There have been a few Republicans, notably ones from coastal areas like Bert Stedman of Sitka, and (Giessel’s geographic neighbor) Peter Micciche of Soldotna, who have crossed over and voted for some of the Democratic amendments. And it is possible that with continued public pressure, there could be a 10-10 tie when it goes to a senate vote, but this will depend on YOU.

We cannot expect sensible Alaska-focused votes from all senators, but coastal senators need to hear from you about HB80 before their vote on the 19th. If five vote no, we can stop this. Tell them that our water, our fish, and our way of life is precious and we’re not interested in having our shellfish, and our delicate coastal ecosystems marinated in cruise ship waste just because the governor wishes it so.

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So, let ‘em have it, Alaska – particularly these coastal senators:

Juneau – Senator.Dennis.Egan@akleg.gov

Sitka – Senator.Bert.Stedman@akleg.gov

Kodiak – Senator.Gary.Stevens@akleg.gov

Bethel – Senator.Lyman.Hoffman@akleg.gov

Nome – Senator.Donald.Olson@akleg.gov

Seward/Nikiski – Senator.Cathy.Giessel@alkeg.gov

Soldotna – Senator.Peter.Micciche@akleg.gov

For further details, check out the story in the Anchorage Daily News.

 

Here is the Senate floor hearing, which every Alaskan should watch.

Comments

comments

Comments
14 Responses to “Parnell Pees in the Pool”
  1. Zyxomma says:

    It’s no wonder I’ve never taken a cruise. Give me a nice sailboat, especially one where I can trim the sails or take the helm, and I’m ecstatic. Put me on a floating hotel where the main feature is food, and I’d be miserable. No, Alaska’s waters are not a big toilet! Parnell has no shame.

  2. Alaska Cod Piece says:

    UFA endorsed Giessel??? The lead pro-Pebble Mine advocate????
    I’m dropping my membership.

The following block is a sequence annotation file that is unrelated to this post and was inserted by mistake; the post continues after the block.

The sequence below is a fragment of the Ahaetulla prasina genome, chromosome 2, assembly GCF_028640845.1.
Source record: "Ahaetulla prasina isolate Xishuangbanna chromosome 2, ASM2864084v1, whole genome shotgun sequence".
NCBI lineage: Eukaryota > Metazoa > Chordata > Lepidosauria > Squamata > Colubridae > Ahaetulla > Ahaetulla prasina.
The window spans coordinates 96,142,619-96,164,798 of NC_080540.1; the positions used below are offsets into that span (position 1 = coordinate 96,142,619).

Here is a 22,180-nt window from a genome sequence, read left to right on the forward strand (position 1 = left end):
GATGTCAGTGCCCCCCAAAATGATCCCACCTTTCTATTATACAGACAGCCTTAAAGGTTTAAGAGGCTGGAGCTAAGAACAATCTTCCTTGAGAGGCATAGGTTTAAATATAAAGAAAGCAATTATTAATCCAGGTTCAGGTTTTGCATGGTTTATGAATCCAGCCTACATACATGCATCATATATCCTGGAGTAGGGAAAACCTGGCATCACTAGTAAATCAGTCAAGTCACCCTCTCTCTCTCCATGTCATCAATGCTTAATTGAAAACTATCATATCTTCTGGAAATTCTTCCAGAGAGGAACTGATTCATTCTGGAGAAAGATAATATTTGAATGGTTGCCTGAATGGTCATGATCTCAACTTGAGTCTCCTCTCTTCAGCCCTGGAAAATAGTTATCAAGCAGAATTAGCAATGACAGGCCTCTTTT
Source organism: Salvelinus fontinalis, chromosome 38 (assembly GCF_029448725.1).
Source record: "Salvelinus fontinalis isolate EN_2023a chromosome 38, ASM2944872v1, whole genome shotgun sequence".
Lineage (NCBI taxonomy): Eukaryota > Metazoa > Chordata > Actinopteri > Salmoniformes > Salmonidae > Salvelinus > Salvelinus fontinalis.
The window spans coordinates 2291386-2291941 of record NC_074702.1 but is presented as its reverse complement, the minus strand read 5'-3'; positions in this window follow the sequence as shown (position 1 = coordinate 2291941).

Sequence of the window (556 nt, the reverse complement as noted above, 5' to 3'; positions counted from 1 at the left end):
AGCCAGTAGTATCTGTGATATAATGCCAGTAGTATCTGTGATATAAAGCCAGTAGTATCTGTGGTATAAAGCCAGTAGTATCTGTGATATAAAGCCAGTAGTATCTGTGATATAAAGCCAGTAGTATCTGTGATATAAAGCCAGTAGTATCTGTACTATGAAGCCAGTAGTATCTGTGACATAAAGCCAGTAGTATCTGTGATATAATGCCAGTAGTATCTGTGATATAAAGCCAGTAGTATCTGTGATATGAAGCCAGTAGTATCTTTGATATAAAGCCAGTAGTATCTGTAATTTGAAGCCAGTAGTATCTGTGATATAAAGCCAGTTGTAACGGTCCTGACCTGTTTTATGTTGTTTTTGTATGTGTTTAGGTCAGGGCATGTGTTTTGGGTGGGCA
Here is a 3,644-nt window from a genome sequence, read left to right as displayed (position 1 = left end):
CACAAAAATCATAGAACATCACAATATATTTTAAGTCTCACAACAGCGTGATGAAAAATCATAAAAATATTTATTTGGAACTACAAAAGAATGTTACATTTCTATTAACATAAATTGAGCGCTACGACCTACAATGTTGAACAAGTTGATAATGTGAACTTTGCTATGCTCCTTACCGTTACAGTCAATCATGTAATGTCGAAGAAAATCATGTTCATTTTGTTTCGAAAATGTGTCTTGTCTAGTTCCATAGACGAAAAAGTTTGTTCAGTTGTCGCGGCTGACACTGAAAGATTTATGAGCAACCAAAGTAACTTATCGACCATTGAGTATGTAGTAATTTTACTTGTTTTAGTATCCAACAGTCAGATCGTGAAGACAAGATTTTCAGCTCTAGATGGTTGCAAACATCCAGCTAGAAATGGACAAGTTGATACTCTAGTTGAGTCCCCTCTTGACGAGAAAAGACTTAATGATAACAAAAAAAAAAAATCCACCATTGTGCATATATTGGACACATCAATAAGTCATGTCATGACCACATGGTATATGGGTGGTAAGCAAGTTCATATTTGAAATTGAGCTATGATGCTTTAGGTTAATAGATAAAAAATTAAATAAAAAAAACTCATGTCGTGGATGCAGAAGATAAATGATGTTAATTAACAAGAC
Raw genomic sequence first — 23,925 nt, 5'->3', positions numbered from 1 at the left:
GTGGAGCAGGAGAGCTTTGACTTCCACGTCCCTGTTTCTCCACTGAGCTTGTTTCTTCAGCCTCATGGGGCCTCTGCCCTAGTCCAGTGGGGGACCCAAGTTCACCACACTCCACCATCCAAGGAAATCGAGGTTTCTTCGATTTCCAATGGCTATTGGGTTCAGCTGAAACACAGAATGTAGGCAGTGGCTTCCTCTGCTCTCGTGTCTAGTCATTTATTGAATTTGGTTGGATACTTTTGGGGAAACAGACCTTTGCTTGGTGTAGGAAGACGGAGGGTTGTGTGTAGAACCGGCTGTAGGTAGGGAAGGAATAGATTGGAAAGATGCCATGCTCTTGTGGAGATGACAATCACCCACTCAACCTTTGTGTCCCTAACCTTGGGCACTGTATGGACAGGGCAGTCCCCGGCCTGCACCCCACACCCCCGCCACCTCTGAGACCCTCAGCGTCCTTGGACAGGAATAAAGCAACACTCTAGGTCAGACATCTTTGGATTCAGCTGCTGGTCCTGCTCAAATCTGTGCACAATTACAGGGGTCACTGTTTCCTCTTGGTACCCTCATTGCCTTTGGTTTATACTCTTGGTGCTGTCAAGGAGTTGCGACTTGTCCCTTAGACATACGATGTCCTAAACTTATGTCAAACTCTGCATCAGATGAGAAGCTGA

3. Bill says:

    15 of the 21 cruise ships scheduled to visit Alaska are owned by Carnival Corporation, in the last 5 years Carnival earned $11.3 Billion and has paid total corporate taxes — federal, state, local and foreign — equal to only 1.1 percent. This is why they need a break on Alaska’s strict pollution regulations?

  4. ugavic says:

    Can someone explain to me how this is allowed in any capacity when fish processing plants are being fined and more heavily regulated with the ground up fish they dup back into the water? We are not talking any chemicals or treatments, just the left over parts from butchering the fish.

    Then there are the regulations a floating processor must meet!! Something is totally messed up with this!

    Our DEC is handling the enforcement of all that fish stuff and yet they will get to give cruise ships a pass?

  5. fishingmamma says:

    I have been reading the accounts of the cruise ship in Gulf of Mexico that was disabled by fire. The amount of sewage accumulated in a few days is enough to drive all the passengers out to sleep on deck and for them to describe conditions as ‘deplorable’. So, let’s take all that sewage and dump it in Chatham strait and in Lynn Canal. No problem, it will ‘mix’. Then lets do that with 6 ships a day all summer. After that, you could not convince me to eat a fish caught anywhere near SEAK.

    The reason Alaskans want higher standards is the increase in cruise ship traffic in the inside waters of SEAK. I remember when three crusie ships in Juneau was unusual. Not any more. Each ship has 4,000 people on board. We don’t want 20,000 people coming into our backyard every day on these ships and flushing their toilets into our fish habitat.

  6. Carol says:

    Do you have links to the real science in this matter? Real science done by real scientists?

  7. AKjah says:

    I know how important this all is, but i cant stop laughing about that pic you chose. You win the award, i don’t know which one yet but it’s yours.

  8. Alaska Pi says:

    oh dear.
    I need to come back and read this more carefully when I can block out the PP in the Pool images .
    will be contacting coastal Senators again.

  9. GoI3ig says:

    His D.E.C. commissioner wrote an op-ed in the paper today that was laughable. He used what I like to call the stop sign defense. So many people who get a ticket for rolling through a stop sign, go to court and say that everyone does it. Sorry, but that doesn’t make it legal.

    The administration’s position is that since others are polluting (albeit less) then the cruise industry should be able to jump on the bandwagon and stay there.

    Parnell is one of the worst corporate sell outs I can remember. There is no industry that he wont pander to for money. Oil…..Mining….Cruise…..who’s next? Get out your check books.

  10. zyggy says:

    Do you think Parnell is trying to kill off all the fish in Alaska so you’ll be forced to let the oil companies and mining companies have all of Alaska to destroy? Aka jobs for Alaskan’s after the fish are gone.

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  1. […] Committees are arguing over how much money we should give back to oil companies and how much poop and copper we should green light cruise ships to dump in our waters. A nullification law, which would empower […]